Old, unused fiber optic cables buried underground can be refashioned into seismometers, helping scientists monitor earthquakes, according to new research.
The technology to do this, known as distributed acoustic sensing (DAS), has been steadily improving over the last few years, according to a study published Wednesday in Seismological Research Letters.
“With DAS, the hair-thin glass fibers themselves are the sensors,” the paper’s abstract reads.
Fiber optic cables contain naturally occurring microscopic flaws, and these imperfections can be harnessed as seismic sensors. Laser pulses are sent along the fiber cabling, and scatter when they encounter these tiny cracks or faults in the cabling. The intensity of this echoing laser light is measured.
Then when earthquakes, tremors and other seismic activity shifts the cables, the small imperfections are disturbed. This causes the laser pulse echoes to change slightly, and these changes can be used to detect movement in the earth.
DAS is already being used in the real world. Zhongwen Zhan, author of the paper and an assistant professor of geophysics at the California Institute of Technology, used fiber optic cables in the US state to study aftershock patterns from a series of earthquakes that struck Ridgecrest, a town over 150 miles from Los Angeles, in July earlier this year.
“We turned about 50 kilometers of cable into more than 6,000 sensors in three days," Zhan said.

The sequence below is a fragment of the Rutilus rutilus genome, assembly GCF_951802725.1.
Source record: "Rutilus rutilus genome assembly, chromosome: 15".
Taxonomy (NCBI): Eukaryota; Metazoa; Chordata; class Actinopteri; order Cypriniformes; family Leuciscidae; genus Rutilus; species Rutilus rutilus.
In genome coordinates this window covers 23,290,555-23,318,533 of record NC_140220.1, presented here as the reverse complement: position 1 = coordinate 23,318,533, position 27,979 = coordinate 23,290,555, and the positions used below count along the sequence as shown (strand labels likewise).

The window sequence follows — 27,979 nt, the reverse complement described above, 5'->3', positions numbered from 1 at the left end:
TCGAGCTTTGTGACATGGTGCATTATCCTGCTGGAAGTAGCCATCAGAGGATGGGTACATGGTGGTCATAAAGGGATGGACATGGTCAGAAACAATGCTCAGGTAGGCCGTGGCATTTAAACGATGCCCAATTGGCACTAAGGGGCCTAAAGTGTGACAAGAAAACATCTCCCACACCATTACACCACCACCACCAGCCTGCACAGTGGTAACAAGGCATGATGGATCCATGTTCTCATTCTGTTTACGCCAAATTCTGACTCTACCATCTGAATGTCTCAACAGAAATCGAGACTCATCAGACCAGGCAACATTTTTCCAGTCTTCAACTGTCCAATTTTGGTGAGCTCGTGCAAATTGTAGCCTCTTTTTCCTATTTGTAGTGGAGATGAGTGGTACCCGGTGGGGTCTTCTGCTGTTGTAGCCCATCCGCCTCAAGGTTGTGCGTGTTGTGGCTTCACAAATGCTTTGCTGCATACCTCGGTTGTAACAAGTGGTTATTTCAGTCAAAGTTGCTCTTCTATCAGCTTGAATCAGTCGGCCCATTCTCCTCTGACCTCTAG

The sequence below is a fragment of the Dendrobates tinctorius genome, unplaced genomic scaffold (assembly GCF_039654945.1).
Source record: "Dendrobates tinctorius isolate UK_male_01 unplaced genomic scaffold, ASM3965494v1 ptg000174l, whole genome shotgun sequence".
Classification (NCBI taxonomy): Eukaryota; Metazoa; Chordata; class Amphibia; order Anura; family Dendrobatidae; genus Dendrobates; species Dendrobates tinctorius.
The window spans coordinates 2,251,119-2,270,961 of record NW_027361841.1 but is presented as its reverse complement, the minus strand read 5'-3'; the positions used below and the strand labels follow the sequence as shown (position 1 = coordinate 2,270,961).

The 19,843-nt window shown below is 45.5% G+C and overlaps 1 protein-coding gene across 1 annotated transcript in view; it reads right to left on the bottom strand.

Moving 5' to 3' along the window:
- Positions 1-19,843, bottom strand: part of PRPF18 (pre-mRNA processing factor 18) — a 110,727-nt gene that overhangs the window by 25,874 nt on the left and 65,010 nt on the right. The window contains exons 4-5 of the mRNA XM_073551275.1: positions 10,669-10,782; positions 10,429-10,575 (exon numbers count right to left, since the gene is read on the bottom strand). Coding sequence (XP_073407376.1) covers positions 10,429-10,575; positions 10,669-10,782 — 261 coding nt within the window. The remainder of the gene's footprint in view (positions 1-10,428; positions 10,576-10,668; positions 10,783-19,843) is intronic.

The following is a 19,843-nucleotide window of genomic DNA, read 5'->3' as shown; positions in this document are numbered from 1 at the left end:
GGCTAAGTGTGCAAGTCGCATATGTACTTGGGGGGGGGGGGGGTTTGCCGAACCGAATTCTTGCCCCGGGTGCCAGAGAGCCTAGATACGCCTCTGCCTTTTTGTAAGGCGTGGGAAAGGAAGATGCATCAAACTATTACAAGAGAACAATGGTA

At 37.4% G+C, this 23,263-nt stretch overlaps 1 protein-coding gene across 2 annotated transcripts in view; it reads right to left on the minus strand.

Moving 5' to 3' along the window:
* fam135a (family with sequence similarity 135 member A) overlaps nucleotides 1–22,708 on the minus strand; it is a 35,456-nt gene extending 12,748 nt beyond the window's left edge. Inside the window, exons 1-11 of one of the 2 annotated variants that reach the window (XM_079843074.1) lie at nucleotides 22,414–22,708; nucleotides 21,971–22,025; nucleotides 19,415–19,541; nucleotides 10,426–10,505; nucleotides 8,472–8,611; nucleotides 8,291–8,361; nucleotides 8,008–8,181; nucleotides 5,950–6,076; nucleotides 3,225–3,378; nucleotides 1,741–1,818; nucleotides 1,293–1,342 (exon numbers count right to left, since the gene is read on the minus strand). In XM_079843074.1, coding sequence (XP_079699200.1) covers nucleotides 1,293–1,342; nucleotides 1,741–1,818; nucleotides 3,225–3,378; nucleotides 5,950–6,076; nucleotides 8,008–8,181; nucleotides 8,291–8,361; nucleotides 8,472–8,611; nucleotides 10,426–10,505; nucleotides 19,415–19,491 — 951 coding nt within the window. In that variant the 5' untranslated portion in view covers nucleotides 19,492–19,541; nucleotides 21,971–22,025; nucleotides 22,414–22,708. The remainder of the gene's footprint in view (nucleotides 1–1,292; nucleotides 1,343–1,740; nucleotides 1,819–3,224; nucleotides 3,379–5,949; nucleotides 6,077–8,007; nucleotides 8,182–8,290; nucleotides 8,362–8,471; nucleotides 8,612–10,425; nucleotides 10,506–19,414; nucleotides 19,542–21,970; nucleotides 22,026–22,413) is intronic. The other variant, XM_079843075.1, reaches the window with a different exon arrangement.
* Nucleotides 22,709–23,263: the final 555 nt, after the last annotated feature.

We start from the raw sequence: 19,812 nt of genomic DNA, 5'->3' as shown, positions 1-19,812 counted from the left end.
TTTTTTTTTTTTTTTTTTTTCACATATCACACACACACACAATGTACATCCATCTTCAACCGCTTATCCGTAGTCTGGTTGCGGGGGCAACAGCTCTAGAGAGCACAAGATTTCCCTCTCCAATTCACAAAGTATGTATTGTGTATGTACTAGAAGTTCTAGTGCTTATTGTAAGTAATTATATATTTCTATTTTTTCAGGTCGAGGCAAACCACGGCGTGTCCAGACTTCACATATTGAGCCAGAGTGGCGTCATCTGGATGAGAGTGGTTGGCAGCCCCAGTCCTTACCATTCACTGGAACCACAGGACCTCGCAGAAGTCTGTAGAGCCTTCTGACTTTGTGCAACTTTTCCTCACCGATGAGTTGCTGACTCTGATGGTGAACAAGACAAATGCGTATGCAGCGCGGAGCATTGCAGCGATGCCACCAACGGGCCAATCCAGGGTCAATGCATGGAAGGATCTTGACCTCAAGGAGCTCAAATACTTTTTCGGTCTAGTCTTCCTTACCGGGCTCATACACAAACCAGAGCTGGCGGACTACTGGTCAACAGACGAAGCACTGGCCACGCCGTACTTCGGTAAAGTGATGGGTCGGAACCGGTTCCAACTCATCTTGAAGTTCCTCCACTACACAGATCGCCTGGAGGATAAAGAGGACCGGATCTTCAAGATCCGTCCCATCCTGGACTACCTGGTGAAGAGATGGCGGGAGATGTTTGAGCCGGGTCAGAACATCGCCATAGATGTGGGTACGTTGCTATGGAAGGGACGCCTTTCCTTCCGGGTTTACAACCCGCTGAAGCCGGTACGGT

The oil and gas industry is also using DAS to measure changes in oil fields during hydraulic fracturing or fracking, when pressurized liquid is pumped underground. Fiber optic cables are fed into boreholes to monitor seismic activity.
The researchers found that cables currently only have a range of about ten to 20 kilometers when using this DAS technique, so the fiber optic cables have to be laid pretty close to the source of the rumblings in order to detect them.
“I know there is ongoing research hoping to extend the range beyond 100 kilometers using different ideas. But I’m not sure which idea would work best and how well they would work yet,” Zhan told The Register.
By extending the range, fiber optic cables on the ocean floor could be used to study tsunamis. The boffins believe DAS may even work in environments like Antarctica or even the Moon.
"You can imagine that on the moon or some other planet, with a high radiation or high temperature scenario, the electronics might not survive that long in that environment," Zhan said. "But fiber can."
DAS is still in its infancy, however, and the academics don’t quite understand some aspects of the technology. Each sensor contains “self-noise,” or background seismic signals that can interfere with earthquake readings. Scientists aren’t quite sure what is causing the noise; it might be from the laser or the cable itself.
“We simply have not done enough experiments with different controlling factors changing things like the cable type, installation, instruments, or temperature control,” he concluded. ®